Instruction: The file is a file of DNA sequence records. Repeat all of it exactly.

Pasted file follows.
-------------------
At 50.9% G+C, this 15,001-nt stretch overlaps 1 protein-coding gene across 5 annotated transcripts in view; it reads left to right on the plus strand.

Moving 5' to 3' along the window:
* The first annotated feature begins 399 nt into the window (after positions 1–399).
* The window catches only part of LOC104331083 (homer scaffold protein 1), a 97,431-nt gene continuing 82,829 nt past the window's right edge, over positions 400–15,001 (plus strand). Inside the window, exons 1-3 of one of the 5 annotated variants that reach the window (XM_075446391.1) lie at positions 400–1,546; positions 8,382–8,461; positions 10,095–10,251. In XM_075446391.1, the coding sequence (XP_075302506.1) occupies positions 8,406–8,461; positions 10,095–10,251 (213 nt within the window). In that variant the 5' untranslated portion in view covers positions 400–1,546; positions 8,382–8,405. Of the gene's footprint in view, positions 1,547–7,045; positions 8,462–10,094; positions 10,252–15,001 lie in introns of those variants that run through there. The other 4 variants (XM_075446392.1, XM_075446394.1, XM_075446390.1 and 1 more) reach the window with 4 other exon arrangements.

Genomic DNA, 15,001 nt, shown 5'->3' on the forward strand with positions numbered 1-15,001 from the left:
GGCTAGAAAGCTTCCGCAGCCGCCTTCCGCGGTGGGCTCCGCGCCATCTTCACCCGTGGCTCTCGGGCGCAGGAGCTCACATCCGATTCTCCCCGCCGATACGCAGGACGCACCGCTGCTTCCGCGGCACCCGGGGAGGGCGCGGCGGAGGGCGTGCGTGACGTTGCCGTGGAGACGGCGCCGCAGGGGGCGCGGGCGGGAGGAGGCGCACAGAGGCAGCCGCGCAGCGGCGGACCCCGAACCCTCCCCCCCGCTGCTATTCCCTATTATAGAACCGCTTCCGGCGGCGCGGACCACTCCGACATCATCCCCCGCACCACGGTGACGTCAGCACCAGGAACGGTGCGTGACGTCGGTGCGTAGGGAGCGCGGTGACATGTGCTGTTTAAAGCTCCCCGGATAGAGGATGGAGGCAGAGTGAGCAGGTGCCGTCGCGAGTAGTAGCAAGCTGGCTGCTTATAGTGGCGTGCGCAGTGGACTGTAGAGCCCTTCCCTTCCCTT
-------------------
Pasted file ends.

At 50.9% G+C, this 15,001-nt stretch overlaps 1 protein-coding gene across 5 annotated transcripts in view; it reads left to right on the plus strand.

Moving 5' to 3' along the window:
* The first annotated feature begins 399 nt into the window (after positions 1–399).
* The window catches only part of LOC104331083 (homer scaffold protein 1), a 97,431-nt gene continuing 82,829 nt past the window's right edge, over positions 400–15,001 (plus strand). Inside the window, exons 1-3 of one of the 5 annotated variants that reach the window (XM_075446391.1) lie at positions 400–1,546; positions 8,382–8,461; positions 10,095–10,251. In XM_075446391.1, the coding sequence (XP_075302506.1) occupies positions 8,406–8,461; positions 10,095–10,251 (213 nt within the window). In that variant the 5' untranslated portion in view covers positions 400–1,546; positions 8,382–8,405. Of the gene's footprint in view, positions 1,547–7,045; positions 8,462–10,094; positions 10,252–15,001 lie in introns of those variants that run through there. The other 4 variants (XM_075446392.1, XM_075446394.1, XM_075446390.1 and 1 more) reach the window with 4 other exon arrangements.

Genomic DNA, 15,001 nt, shown 5'->3' on the forward strand with positions numbered 1-15,001 from the left:
GGCTAGAAAGCTTCCGCAGCCGCCTTCCGCGGTGGGCTCCGCGCCATCTTCACCCGTGGCTCTCGGGCGCAGGAGCTCACATCCGATTCTCCCCGCCGATACGCAGGACGCACCGCTGCTTCCGCGGCACCCGGGGAGGGCGCGGCGGAGGGCGTGCGTGACGTTGCCGTGGAGACGGCGCCGCAGGGGGCGCGGGCGGGAGGAGGCGCACAGAGGCAGCCGCGCAGCGGCGGACCCCGAACCCTCCCCCCCGCTGCTATTCCCTATTATAGAACCGCTTCCGGCGGCGCGGACCACTCCGACATCATCCCCCGCACCACGGTGACGTCAGCACCAGGAACGGTGCGTGACGTCGGTGCGTAGGGAGCGCGGTGACATGTGCTGTTTAAAGCTCCCCGGATAGAGGATGGAGGCAGAGTGAGCAGGTGCCGTCGCGAGTAGTAGCAAGCTGGCTGCTTATAGTGGCGTGCGCAGTGGACTGTAGAGCCCTTCCCTTCCCTT